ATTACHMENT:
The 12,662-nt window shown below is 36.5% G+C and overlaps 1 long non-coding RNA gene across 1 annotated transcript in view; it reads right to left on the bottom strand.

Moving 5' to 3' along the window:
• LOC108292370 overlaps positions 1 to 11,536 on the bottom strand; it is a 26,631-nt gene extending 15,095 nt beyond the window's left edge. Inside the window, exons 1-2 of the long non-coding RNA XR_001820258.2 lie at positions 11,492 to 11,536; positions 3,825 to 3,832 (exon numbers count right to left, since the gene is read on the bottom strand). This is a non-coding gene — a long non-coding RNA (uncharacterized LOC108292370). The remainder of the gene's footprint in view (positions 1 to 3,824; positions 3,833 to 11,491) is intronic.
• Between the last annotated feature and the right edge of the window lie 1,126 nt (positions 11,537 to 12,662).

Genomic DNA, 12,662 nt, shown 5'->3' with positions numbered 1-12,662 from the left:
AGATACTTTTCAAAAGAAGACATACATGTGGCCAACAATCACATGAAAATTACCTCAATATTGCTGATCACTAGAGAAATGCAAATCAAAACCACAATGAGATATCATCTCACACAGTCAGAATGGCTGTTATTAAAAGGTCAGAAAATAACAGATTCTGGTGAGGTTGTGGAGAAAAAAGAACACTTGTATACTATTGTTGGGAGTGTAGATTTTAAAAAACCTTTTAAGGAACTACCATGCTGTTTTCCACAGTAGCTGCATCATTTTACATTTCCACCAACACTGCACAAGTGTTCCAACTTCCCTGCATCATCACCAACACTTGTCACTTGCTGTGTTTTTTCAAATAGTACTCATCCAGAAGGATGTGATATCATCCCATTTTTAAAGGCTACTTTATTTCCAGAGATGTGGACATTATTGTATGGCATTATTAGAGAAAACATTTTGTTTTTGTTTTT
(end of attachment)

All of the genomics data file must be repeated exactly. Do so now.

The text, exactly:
The 12,662-nt window shown below is 36.5% G+C and overlaps 1 long non-coding RNA gene across 1 annotated transcript in view; it reads right to left on the bottom strand.

Moving 5' to 3' along the window:
• LOC108292370 overlaps positions 1 to 11,536 on the bottom strand; it is a 26,631-nt gene extending 15,095 nt beyond the window's left edge. Inside the window, exons 1-2 of the long non-coding RNA XR_001820258.2 lie at positions 11,492 to 11,536; positions 3,825 to 3,832 (exon numbers count right to left, since the gene is read on the bottom strand). This is a non-coding gene — a long non-coding RNA (uncharacterized LOC108292370). The remainder of the gene's footprint in view (positions 1 to 3,824; positions 3,833 to 11,491) is intronic.
• Between the last annotated feature and the right edge of the window lie 1,126 nt (positions 11,537 to 12,662).

Genomic DNA, 12,662 nt, shown 5'->3' with positions numbered 1-12,662 from the left:
AGATACTTTTCAAAAGAAGACATACATGTGGCCAACAATCACATGAAAATTACCTCAATATTGCTGATCACTAGAGAAATGCAAATCAAAACCACAATGAGATATCATCTCACACAGTCAGAATGGCTGTTATTAAAAGGTCAGAAAATAACAGATTCTGGTGAGGTTGTGGAGAAAAAAGAACACTTGTATACTATTGTTGGGAGTGTAGATTTTAAAAAACCTTTTAAGGAACTACCATGCTGTTTTCCACAGTAGCTGCATCATTTTACATTTCCACCAACACTGCACAAGTGTTCCAACTTCCCTGCATCATCACCAACACTTGTCACTTGCTGTGTTTTTTCAAATAGTACTCATCCAGAAGGATGTGATATCATCCCATTTTTAAAGGCTACTTTATTTCCAGAGATGTGGACATTATTGTATGGCATTATTAGAGAAAACATTTTGTTTTTGTTTTT